Feb. 12 (UPI) -- Britain will deploy its new aircraft carrier, the Queen Elizabeth, to the Pacific Ocean as the kingdom plans for a future military role globally once it leaves the European Union.
The deployment for the ship, which is scheduled to become operational in 2020, also comes as China has been involved in a dispute over territorial claims in the South China Sea.
"The UK is a global power with truly global interests," Defense Minister Gavin Williamson said Monday to the Royal United Services Institute think tank in London. "And since the new global great game will be played on a global playing field, we must be prepared to compete for our interests and our values far, far from home."
Britain's defense budget, which was around $52.5 billion in 2017, is set at 2 percent of the gross domestic product, according to the government.
The HMS Queen Elizabeth, which is the Royal Navy's only aircraft carrier and was commissioned in 2017, will carry British F-35s, as well as U.S. Marine Corps F-35Bs.
He said a combined U.S.-British air wing aboard the carrier will be "reinforcing the fact that the United States remains our very closest of partners."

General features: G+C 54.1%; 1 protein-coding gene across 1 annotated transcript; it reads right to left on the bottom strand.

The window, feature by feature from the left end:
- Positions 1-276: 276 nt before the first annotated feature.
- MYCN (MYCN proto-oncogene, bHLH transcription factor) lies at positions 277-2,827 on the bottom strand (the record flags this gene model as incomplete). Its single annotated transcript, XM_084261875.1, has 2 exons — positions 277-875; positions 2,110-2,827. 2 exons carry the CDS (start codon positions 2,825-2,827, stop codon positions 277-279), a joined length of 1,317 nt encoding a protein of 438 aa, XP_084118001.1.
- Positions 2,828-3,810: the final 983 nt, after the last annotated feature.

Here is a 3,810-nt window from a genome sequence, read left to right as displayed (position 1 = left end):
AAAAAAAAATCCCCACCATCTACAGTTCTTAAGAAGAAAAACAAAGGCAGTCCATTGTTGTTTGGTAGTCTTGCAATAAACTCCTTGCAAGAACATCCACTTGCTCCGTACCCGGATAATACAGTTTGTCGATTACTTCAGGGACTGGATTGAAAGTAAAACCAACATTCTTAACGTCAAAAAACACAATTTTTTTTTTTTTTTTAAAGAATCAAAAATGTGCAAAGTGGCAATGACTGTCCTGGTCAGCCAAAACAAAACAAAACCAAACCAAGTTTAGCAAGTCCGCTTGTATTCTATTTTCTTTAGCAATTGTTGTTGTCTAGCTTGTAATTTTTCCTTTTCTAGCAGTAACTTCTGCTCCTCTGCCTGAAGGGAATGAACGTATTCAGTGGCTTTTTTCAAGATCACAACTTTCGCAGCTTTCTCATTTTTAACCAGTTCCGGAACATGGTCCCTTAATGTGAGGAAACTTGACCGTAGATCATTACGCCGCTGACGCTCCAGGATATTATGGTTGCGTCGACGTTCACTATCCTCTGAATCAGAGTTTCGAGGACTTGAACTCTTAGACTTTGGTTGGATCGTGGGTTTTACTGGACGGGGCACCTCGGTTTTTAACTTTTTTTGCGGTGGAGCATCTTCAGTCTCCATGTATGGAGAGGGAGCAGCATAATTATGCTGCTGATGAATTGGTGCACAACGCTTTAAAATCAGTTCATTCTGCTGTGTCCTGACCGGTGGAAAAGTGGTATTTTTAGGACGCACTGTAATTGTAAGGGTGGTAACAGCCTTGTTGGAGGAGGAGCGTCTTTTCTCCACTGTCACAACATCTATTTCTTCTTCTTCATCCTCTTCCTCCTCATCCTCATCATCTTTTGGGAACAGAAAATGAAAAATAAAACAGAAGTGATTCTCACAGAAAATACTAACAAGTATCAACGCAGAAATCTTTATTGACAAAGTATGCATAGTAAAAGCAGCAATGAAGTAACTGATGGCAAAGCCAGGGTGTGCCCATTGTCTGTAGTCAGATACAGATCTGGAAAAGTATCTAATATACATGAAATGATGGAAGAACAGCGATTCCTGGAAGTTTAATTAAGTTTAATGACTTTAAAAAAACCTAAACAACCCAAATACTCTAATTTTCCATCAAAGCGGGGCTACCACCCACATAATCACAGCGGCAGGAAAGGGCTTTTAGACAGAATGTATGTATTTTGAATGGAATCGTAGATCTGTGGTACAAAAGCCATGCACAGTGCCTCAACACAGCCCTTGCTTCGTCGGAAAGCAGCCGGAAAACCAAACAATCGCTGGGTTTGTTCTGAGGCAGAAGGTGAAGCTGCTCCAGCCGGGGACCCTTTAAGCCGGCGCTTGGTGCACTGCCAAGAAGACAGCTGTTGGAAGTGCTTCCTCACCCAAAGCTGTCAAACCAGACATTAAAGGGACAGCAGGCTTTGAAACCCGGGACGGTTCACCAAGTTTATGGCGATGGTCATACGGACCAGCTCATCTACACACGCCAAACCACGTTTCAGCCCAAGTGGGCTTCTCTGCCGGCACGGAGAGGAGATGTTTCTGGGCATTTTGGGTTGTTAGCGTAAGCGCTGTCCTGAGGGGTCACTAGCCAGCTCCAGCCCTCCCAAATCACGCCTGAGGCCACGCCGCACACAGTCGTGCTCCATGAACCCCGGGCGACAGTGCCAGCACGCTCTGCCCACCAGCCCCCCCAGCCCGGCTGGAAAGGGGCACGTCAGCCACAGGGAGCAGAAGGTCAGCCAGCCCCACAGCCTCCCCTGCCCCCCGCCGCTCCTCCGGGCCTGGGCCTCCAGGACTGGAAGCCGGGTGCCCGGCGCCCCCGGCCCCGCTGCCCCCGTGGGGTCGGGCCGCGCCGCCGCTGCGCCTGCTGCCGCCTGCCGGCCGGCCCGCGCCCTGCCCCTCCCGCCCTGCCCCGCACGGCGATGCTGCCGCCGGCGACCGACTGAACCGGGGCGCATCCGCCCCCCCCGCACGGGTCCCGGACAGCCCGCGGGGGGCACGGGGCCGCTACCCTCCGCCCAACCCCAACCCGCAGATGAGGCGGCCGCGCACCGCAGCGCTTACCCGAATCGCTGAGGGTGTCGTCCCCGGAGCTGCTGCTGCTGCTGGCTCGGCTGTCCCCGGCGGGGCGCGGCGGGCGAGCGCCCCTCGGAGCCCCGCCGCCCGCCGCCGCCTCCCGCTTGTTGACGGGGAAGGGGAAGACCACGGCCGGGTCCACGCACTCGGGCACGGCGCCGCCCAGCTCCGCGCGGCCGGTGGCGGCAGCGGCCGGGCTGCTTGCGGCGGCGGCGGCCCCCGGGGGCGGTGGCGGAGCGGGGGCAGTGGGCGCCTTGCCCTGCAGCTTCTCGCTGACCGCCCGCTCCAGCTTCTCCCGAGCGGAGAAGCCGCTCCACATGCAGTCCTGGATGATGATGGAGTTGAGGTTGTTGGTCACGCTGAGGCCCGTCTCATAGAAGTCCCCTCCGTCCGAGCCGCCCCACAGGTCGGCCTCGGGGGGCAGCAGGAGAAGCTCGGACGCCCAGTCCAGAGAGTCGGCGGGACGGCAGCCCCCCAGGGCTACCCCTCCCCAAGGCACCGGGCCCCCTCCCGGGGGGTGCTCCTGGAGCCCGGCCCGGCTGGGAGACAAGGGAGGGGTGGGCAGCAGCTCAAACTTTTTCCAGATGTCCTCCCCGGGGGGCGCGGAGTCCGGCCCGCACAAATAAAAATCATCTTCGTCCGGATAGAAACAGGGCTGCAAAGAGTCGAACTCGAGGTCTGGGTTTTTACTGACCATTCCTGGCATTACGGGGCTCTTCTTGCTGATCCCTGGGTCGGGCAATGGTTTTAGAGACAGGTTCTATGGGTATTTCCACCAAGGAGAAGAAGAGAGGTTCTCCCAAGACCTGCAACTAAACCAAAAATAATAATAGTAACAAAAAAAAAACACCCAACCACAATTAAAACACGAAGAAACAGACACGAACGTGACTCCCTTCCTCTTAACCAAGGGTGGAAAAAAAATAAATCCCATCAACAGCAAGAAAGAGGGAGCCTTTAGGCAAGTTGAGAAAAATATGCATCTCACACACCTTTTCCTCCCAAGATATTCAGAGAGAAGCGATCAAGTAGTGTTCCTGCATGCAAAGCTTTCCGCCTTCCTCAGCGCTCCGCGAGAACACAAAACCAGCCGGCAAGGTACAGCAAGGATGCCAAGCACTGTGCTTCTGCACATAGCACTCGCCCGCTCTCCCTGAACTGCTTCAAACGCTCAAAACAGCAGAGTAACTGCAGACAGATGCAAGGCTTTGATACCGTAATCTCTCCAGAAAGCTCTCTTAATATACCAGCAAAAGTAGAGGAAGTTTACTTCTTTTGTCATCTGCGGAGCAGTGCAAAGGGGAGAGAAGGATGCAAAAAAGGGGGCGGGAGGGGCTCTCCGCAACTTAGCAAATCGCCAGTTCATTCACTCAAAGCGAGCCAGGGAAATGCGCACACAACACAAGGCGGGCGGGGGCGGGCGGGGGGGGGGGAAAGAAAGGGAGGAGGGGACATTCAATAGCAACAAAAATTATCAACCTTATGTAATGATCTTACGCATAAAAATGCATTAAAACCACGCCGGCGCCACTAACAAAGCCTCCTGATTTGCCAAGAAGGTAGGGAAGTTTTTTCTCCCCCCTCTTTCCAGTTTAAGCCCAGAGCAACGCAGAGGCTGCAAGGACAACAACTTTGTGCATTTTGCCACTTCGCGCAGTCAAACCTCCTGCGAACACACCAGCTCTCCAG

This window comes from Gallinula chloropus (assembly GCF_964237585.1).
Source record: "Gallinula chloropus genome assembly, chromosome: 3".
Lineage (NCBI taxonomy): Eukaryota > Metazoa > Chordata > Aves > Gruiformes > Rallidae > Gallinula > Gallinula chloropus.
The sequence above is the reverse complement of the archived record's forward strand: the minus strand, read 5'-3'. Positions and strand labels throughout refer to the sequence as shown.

"We share the same vision of the world," he added. "A world shaped by individual liberty, the rule of law and, of course, the tolerance of others. We have the unique ability to integrate with U.S. forces across a broad spectrum of areas. And, we are more determined than ever to keep working together."
Williamson did not specify where in the Asia-Pacific region the carrier would transit, but last month British and U.S. warships conducted six days of coordinated drills in the South China Sea.
And on Monday, the U.S. Navy sent two warships past Chinese-claimed islands in the Spratly chain, a move that prompted "strong dissatisfaction" from Beijing.
"China is developing its modern military capability and its commercial power," Williamson said.
Williamson said the the 65,000-ton carrier Queen Elizabeth also will make appearances in the Mediterranean and Middle East.
Britain is planning for a post-Brexit future, including permanent new bases in the Asia-Pacific and Caribbean. Britain is scheduled to leave the European Union on March 29.
"For us global engagement is not a reflex reaction to leaving the European Union. It is about a permanent presence," he said.
Wang Yiwei, professor in international relations at Renmin University in Beijing, told the South China Post "the main motive of British politicians is to salvage damaged confidence in the country's future as Brexit ... has caused huge uncertainty. They are trying to demonstrate strength and power," he said.
Williamson also announced two new littoral strike groups are to be created. The units, which will considt of escorts, support vessels and helicopters, will be based to the East of Suez in the Indo-Pacific and to the West of Suez in the Mediterranean, Atlantic and Baltic.
And to complement these groups, a Warfighting Division with troops will be deployed from bases at home and in Germany. "This will all ensure we have a global force, capable of deploying around the world in a matter of days," he said.